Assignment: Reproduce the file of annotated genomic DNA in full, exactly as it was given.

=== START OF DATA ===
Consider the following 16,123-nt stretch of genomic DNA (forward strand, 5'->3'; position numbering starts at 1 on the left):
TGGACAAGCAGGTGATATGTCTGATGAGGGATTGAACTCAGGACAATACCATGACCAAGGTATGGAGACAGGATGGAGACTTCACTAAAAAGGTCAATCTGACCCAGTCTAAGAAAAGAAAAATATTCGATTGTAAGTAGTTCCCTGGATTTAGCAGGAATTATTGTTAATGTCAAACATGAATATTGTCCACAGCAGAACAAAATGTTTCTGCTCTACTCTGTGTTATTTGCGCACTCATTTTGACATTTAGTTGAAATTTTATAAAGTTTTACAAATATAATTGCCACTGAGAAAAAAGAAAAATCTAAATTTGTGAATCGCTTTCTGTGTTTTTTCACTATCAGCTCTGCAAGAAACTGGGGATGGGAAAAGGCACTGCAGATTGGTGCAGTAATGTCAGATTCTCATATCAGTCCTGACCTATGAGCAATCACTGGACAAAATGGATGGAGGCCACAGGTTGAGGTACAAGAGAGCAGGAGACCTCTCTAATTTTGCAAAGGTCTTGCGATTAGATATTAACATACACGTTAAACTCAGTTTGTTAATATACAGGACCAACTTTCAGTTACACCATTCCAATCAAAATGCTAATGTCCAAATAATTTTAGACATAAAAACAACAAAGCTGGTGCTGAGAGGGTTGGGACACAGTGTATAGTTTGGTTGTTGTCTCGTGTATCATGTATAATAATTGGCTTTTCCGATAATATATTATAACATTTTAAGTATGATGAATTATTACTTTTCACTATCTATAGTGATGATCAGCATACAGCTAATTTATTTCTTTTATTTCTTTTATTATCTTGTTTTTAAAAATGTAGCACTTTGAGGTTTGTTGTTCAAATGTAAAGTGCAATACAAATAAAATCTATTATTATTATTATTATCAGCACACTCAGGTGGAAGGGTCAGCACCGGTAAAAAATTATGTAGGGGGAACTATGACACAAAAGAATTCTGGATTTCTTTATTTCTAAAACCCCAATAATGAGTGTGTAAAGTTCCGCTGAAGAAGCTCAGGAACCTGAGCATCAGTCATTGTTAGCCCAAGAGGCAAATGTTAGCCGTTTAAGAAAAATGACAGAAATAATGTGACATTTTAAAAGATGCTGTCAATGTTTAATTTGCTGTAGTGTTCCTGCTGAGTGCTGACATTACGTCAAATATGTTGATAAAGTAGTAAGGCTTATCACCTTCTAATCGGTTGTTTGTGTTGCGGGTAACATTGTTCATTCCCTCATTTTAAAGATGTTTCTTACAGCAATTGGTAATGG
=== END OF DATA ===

Consider the following 16,123-nt stretch of genomic DNA (forward strand, 5'->3'; position numbering starts at 1 on the left):
TGGACAAGCAGGTGATATGTCTGATGAGGGATTGAACTCAGGACAATACCATGACCAAGGTATGGAGACAGGATGGAGACTTCACTAAAAAGGTCAATCTGACCCAGTCTAAGAAAAGAAAAATATTCGATTGTAAGTAGTTCCCTGGATTTAGCAGGAATTATTGTTAATGTCAAACATGAATATTGTCCACAGCAGAACAAAATGTTTCTGCTCTACTCTGTGTTATTTGCGCACTCATTTTGACATTTAGTTGAAATTTTATAAAGTTTTACAAATATAATTGCCACTGAGAAAAAAGAAAAATCTAAATTTGTGAATCGCTTTCTGTGTTTTTTCACTATCAGCTCTGCAAGAAACTGGGGATGGGAAAAGGCACTGCAGATTGGTGCAGTAATGTCAGATTCTCATATCAGTCCTGACCTATGAGCAATCACTGGACAAAATGGATGGAGGCCACAGGTTGAGGTACAAGAGAGCAGGAGACCTCTCTAATTTTGCAAAGGTCTTGCGATTAGATATTAACATACACGTTAAACTCAGTTTGTTAATATACAGGACCAACTTTCAGTTACACCATTCCAATCAAAATGCTAATGTCCAAATAATTTTAGACATAAAAACAACAAAGCTGGTGCTGAGAGGGTTGGGACACAGTGTATAGTTTGGTTGTTGTCTCGTGTATCATGTATAATAATTGGCTTTTCCGATAATATATTATAACATTTTAAGTATGATGAATTATTACTTTTCACTATCTATAGTGATGATCAGCATACAGCTAATTTATTTCTTTTATTTCTTTTATTATCTTGTTTTTAAAAATGTAGCACTTTGAGGTTTGTTGTTCAAATGTAAAGTGCAATACAAATAAAATCTATTATTATTATTATTATCAGCACACTCAGGTGGAAGGGTCAGCACCGGTAAAAAATTATGTAGGGGGAACTATGACACAAAAGAATTCTGGATTTCTTTATTTCTAAAACCCCAATAATGAGTGTGTAAAGTTCCGCTGAAGAAGCTCAGGAACCTGAGCATCAGTCATTGTTAGCCCAAGAGGCAAATGTTAGCCGTTTAAGAAAAATGACAGAAATAATGTGACATTTTAAAAGATGCTGTCAATGTTTAATTTGCTGTAGTGTTCCTGCTGAGTGCTGACATTACGTCAAATATGTTGATAAAGTAGTAAGGCTTATCACCTTCTAATCGGTTGTTTGTGTTGCGGGTAACATTGTTCATTCCCTCATTTTAAAGATGTTTCTTACAGCAATTGGTAATGG